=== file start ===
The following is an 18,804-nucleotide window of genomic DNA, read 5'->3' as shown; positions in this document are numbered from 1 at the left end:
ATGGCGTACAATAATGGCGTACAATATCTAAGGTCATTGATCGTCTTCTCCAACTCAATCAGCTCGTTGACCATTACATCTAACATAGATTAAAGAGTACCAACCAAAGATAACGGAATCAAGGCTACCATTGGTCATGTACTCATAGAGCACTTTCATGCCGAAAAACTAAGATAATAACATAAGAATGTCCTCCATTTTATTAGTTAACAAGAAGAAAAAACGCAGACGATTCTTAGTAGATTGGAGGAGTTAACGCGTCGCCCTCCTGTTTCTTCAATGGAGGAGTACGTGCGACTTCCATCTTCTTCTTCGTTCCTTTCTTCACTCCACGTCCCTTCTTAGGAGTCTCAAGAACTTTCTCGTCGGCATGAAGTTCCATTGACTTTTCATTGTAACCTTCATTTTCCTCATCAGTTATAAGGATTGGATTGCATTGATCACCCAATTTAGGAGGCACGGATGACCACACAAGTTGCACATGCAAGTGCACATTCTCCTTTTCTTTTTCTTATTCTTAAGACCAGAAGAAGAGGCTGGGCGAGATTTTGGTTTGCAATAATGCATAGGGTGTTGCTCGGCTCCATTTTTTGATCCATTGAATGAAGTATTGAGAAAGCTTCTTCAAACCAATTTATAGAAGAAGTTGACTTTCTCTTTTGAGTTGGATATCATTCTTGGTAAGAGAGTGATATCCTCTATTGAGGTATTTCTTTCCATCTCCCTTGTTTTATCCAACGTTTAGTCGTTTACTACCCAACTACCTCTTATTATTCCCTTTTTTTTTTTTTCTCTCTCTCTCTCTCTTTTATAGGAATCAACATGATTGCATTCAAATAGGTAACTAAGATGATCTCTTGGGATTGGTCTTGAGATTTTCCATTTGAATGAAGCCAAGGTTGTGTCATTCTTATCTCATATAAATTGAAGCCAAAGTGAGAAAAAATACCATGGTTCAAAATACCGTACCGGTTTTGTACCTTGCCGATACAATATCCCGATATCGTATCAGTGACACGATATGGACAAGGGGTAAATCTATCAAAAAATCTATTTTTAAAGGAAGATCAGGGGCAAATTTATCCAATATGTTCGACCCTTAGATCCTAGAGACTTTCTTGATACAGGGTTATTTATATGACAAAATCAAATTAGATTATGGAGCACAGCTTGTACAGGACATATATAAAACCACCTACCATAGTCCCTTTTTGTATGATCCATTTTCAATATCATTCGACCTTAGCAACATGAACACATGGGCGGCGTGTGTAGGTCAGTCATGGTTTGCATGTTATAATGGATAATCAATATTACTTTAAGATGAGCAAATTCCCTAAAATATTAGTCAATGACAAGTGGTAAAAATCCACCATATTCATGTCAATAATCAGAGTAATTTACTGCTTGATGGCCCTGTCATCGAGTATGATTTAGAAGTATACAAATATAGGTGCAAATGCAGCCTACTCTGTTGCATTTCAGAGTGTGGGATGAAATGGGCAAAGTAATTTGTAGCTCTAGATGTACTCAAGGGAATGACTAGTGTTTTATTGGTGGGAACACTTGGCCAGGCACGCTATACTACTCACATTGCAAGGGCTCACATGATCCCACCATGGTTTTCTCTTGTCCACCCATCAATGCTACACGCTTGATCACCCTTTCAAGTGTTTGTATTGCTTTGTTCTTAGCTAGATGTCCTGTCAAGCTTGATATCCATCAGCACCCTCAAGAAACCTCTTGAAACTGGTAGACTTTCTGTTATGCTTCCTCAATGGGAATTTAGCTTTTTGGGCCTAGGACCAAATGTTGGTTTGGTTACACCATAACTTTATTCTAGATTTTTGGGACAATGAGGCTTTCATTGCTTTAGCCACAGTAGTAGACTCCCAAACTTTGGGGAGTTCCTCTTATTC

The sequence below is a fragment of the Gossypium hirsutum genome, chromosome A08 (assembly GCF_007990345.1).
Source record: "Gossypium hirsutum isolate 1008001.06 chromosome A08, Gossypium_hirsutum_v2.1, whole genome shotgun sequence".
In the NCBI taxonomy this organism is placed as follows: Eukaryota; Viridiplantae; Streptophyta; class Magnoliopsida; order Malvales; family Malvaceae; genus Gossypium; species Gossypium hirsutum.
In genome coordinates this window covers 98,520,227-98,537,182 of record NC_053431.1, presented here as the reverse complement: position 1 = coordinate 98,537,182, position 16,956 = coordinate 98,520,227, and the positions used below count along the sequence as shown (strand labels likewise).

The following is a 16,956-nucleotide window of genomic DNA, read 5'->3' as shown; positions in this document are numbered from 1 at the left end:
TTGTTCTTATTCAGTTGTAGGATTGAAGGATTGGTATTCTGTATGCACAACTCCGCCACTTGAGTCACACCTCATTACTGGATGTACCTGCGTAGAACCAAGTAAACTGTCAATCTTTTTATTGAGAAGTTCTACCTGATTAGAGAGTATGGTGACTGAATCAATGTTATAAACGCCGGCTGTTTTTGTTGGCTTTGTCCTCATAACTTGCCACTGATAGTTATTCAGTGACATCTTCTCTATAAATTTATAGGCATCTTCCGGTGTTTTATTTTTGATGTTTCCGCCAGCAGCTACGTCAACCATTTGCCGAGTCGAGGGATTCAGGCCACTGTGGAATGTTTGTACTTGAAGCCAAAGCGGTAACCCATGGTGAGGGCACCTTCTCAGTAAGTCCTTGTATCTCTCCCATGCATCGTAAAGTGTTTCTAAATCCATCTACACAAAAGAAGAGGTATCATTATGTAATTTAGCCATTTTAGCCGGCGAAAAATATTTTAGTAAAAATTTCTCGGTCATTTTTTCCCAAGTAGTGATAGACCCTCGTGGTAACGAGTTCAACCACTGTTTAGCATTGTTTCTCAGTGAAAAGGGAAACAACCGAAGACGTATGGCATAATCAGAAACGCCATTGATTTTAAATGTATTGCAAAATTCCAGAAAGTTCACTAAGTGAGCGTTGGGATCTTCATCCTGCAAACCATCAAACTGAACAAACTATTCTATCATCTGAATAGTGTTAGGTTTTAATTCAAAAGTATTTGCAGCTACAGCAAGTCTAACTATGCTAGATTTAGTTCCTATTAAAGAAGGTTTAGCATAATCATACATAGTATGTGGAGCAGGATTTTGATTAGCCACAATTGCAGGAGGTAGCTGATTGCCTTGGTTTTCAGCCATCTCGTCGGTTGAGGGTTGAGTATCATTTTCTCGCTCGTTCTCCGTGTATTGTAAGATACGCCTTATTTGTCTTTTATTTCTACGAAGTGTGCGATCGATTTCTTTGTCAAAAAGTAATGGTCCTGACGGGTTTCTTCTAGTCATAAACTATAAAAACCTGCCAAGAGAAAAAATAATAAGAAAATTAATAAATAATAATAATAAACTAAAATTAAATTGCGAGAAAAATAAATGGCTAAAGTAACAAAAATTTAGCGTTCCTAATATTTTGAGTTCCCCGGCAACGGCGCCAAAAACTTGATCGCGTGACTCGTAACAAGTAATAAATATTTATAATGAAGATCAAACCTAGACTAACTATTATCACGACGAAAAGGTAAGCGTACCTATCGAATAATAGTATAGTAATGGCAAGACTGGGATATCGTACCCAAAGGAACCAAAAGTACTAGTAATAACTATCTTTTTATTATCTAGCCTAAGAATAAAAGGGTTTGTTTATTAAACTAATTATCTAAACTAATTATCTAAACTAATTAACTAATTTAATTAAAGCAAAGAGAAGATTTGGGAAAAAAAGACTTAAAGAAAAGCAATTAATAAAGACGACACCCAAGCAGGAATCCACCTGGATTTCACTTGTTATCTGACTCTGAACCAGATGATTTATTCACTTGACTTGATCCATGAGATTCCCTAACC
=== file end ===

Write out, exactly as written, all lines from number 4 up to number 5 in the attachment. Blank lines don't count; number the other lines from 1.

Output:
Source record: "Gossypium hirsutum isolate 1008001.06 chromosome A08, Gossypium_hirsutum_v2.1, whole genome shotgun sequence".
In the NCBI taxonomy this organism is placed as follows: Eukaryota; Viridiplantae; Streptophyta; class Magnoliopsida; order Malvales; family Malvaceae; genus Gossypium; species Gossypium hirsutum.